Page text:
Gov. Kevin Stitt signed legislation Wednesday that would provide access to legal service plans to Oklahoma state employees through a voluntary payroll deduction.

House Bill 2180 by Rep. Ronny Johns, R-Ada, requires state agencies to make payroll deductions for the payment of any insurance premiums due a private insurance organization or service company at the request of the employee.

“You never know when you’ll need an attorney’s assistance, and when you do need one, you don’t want to add the stress of finding a quality attorney on top of your legal worries,” Johns said.

“The change brought about by House Bill 2180 allows our state employees the option of opting into a subscription-based legal services they can utilize when necessary. I believe this will greatly benefit our state employees who choose to use this, and I’m grateful the governor saw fit to sign it into law.”

HB2180 was carried in the Senate by Sen. Greg McCortney, R-Ada, whose District 13 includes most of Garvin County.

“House Bill 2180 updates our statutes so that state employees can better access prepaid legal service plans, such as those offered by companies like LegalShield, based in Ada,” McCortney said.

“It was a pleasure to work with Representative Johns on this legislation, and I thank our fellow members and Governor Stitt for their support.”

Ada is the headquarters of LegalShield, a company that contracts with Oklahoma law firms to provide legal services for subscribers, which employs approximately 700 people.

“I appreciate the important role that LegalShield plays in our Ada community, and I want to thank their CEO Jeff Bell and Executive Vice President Keri Norris for working with us on this legislation,” Johns said.

“House Bill 2180 opens more opportunities for economic growth for southeastern Oklahoma.”

HB2180 will go into effect Nov. 1, 2021.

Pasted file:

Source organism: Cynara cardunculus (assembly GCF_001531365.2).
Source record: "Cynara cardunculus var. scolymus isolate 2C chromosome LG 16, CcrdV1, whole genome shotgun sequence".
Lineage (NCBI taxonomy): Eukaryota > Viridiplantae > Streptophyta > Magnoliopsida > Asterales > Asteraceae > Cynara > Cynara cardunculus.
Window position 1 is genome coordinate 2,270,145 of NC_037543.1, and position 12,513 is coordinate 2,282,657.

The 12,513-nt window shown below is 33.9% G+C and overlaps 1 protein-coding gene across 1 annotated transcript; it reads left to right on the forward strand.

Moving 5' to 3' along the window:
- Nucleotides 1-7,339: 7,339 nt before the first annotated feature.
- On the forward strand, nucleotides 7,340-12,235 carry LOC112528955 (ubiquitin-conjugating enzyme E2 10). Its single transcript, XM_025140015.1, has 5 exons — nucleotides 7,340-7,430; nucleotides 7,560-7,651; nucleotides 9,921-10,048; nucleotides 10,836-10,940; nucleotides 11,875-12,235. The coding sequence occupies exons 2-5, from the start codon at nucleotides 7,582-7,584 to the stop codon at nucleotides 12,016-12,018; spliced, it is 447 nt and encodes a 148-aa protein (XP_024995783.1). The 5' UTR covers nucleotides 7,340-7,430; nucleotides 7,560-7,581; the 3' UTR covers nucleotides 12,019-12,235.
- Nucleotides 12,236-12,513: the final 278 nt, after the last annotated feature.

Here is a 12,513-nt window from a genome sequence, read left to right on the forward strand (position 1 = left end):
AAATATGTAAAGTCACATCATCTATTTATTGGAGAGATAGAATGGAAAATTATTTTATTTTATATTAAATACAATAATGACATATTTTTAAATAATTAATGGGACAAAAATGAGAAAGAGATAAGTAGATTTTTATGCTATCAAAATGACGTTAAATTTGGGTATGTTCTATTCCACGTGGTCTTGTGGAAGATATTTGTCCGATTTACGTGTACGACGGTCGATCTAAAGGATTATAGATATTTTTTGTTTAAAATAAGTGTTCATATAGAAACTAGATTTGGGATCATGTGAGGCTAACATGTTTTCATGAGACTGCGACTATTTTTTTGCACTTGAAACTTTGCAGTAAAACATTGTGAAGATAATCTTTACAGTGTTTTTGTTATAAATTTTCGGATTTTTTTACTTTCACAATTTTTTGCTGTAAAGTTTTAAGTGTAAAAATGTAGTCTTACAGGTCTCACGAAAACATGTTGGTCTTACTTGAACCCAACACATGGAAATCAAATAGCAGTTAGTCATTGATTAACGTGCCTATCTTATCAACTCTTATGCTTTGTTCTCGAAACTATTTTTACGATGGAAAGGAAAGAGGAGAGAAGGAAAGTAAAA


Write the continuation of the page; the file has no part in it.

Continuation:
The full Senate has given final approval to a bill ensuring payment parity for physicians who care for patients using telemedicine.

McCortney is the principal Senate author of Senate Bill 674. The measure was approved on Thursday.

McCortney, chair of the Senate’s Health and Human Services Committee, said insurance companies have typically paid physicians a lower amount for telemedicine visits compared to in-person office visits for the same services.

During the pandemic, the governor’s emergency orders guaranteed parity in payments. SB 674 would make that permanent, encouraging continued and expanded use of telemedicine.

During 2019, SoonerCare members completed 11,941 telehealth visits. In 2020, that number rose to 333,415 visits, an increase of 2,726 percent in just one year.

“SB 674 will help us capture the momentum we’ve seen this past year and encourage more and better use of telemedicine,” McCortney said.

“It means employees can take less time off work for medical appointments, and it helps seniors who may no longer drive or have other mobility issues—it can be a great convenience for just about anyone, and it helps provide greater access to care in our rural communities.”

Rep. Mark McEntire, R-Duncan, chair of the House Appropriations and Budget Subcommittee on Health, is the House principal author of the legislation.

“Assuring that all insurers equally cover telehealth services is something that will benefit patients and health care providers across our state,” McEntire said.

“We learned during the pandemic that telehealth actually increased the frequency of people consulting with their doctors, and we’re hopeful that will lead to better health outcomes, which would be of great benefit to all of us.”

SB 674 will now be sent to the governor for his consideration.

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